A Woman to Know: Olympe de Gouges

A woman has the right to be guillotined. She should also have the right to debate. — Olympe de Gouges

(image via Wikimedia Commons)


In her brief 45 years, Olympe shaped French politics -- and the burgeoning feminist movement -- in a way no one woman had ever before. Olympe laid out her political agenda in her plays (most famously, "The Slavery of the Blacks), her journalism (in her own self-started newspaper, "Letter to the People") and her other writing (including "The Declaration of the Rights of Woman," today considered an essential feminist text on every women's studies reading list).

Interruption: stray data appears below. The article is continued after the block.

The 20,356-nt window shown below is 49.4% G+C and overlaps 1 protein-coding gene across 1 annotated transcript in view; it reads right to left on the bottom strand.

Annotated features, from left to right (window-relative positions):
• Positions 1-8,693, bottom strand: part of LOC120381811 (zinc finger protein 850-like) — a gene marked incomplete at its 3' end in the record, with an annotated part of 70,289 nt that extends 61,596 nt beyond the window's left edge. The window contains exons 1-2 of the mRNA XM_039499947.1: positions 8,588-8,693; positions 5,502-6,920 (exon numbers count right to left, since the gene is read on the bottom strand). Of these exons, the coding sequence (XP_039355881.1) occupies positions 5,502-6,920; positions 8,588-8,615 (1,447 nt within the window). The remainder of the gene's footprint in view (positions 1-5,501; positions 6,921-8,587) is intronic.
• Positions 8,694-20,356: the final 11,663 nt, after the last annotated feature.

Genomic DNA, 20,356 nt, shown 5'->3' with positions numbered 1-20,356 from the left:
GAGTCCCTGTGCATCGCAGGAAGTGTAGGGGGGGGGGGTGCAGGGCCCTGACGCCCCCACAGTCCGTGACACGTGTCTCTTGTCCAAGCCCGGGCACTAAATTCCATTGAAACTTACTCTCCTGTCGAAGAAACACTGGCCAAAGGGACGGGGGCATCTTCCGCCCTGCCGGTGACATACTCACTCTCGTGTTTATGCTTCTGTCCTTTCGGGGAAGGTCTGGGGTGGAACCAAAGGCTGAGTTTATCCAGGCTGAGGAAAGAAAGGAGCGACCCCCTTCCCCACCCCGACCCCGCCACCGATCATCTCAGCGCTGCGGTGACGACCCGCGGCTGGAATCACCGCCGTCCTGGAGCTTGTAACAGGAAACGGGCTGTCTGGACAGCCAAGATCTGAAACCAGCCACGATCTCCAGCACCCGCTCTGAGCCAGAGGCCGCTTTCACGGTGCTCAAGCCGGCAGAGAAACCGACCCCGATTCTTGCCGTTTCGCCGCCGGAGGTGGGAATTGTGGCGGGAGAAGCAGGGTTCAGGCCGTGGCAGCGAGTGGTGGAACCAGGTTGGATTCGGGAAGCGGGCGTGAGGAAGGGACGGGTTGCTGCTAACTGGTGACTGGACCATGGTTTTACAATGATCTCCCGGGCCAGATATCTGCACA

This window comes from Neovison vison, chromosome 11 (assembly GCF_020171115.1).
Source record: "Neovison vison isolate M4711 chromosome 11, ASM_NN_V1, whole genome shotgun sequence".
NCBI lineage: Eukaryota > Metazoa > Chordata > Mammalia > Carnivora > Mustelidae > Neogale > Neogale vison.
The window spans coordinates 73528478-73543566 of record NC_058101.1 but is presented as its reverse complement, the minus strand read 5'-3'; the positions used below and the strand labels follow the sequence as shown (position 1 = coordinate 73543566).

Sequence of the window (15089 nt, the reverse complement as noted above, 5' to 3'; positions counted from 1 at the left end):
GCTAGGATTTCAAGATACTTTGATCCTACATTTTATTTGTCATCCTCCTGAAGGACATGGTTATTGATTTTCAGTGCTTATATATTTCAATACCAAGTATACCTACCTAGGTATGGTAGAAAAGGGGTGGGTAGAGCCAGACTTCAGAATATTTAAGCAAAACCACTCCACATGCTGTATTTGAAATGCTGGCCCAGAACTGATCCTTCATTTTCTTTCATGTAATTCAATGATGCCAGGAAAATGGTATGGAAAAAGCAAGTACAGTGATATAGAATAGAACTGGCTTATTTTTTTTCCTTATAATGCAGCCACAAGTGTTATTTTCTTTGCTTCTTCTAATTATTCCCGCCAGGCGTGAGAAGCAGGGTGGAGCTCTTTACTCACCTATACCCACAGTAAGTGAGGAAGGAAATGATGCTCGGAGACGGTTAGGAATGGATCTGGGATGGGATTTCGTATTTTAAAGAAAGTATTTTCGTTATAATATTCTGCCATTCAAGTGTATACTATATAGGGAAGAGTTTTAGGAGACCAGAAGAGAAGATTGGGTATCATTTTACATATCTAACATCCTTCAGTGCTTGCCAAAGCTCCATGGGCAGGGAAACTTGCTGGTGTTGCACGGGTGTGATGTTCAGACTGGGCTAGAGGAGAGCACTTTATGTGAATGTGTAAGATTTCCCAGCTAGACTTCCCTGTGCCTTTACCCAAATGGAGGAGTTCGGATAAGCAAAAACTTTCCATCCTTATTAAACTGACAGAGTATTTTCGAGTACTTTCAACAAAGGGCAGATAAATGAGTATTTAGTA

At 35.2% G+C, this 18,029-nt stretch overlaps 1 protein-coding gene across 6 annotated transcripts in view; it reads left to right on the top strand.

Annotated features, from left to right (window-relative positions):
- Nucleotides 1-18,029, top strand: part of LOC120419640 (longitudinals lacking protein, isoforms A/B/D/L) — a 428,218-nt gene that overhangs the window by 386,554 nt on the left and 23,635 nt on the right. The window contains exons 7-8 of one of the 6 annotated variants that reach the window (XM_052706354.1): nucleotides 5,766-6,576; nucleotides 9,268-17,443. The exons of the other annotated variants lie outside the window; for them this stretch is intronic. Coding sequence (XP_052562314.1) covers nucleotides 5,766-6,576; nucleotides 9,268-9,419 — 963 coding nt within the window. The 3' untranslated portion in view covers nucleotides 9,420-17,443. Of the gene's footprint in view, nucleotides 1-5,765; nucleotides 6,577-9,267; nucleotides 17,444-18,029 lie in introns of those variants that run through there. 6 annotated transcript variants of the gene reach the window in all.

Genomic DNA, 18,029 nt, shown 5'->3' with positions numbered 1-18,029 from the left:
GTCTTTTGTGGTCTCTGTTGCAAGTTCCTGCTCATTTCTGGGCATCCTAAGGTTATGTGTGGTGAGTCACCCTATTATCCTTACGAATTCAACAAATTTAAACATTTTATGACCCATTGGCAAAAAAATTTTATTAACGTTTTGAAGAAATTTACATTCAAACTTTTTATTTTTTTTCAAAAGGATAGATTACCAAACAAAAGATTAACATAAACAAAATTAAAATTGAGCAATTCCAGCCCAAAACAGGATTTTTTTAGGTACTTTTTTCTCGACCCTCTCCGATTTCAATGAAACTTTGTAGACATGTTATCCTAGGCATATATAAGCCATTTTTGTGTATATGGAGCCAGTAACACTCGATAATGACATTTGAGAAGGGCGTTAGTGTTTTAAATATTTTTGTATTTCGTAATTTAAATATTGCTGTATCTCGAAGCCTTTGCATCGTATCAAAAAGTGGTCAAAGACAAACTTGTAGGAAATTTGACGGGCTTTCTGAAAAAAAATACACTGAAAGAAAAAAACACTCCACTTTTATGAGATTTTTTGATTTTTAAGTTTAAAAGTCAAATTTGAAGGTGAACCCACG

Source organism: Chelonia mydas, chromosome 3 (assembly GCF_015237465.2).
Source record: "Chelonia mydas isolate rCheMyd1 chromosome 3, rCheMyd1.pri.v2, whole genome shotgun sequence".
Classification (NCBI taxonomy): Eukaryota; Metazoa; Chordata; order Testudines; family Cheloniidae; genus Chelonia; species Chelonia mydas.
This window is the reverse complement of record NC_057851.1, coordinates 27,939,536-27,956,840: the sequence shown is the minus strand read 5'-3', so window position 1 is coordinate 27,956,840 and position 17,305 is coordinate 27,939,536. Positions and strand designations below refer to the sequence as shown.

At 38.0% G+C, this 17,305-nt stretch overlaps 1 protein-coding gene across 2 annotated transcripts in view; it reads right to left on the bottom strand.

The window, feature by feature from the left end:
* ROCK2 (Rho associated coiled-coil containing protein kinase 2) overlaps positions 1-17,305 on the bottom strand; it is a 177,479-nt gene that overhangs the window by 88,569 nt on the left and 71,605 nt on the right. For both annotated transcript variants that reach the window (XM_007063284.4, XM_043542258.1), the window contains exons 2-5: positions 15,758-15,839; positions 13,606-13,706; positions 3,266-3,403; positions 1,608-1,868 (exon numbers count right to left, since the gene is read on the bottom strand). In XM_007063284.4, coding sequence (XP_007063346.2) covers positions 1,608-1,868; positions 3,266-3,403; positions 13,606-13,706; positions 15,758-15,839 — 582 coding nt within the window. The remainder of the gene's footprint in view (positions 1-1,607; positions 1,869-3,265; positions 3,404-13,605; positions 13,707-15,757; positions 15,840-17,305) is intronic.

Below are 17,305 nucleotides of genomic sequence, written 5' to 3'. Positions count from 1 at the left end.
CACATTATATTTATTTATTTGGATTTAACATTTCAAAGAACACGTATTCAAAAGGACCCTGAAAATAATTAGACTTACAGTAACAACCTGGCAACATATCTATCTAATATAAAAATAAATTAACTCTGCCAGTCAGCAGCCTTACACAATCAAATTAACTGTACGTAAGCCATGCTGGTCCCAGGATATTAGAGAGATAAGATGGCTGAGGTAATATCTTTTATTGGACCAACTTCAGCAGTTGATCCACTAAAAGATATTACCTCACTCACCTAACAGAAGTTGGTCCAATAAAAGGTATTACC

She believed in many things: in the evils of slavery and her duty to advocate for its abolition; in the rights of women to divorce and political agency; and in the power of traditional marriage to crush and entrap the wives behold to it. These beliefs made her a political target. In 1793, during the Reign of Terror, the ruling Montagnard family arrested Olympe. On November 4, she died at the guillotine.

More than two centuries later, French feminists are again asking that Olympe be honored as befits a Parisian patriot: with a burial place in the Pantheon, the mausoleum of French heros (and now, heroines).

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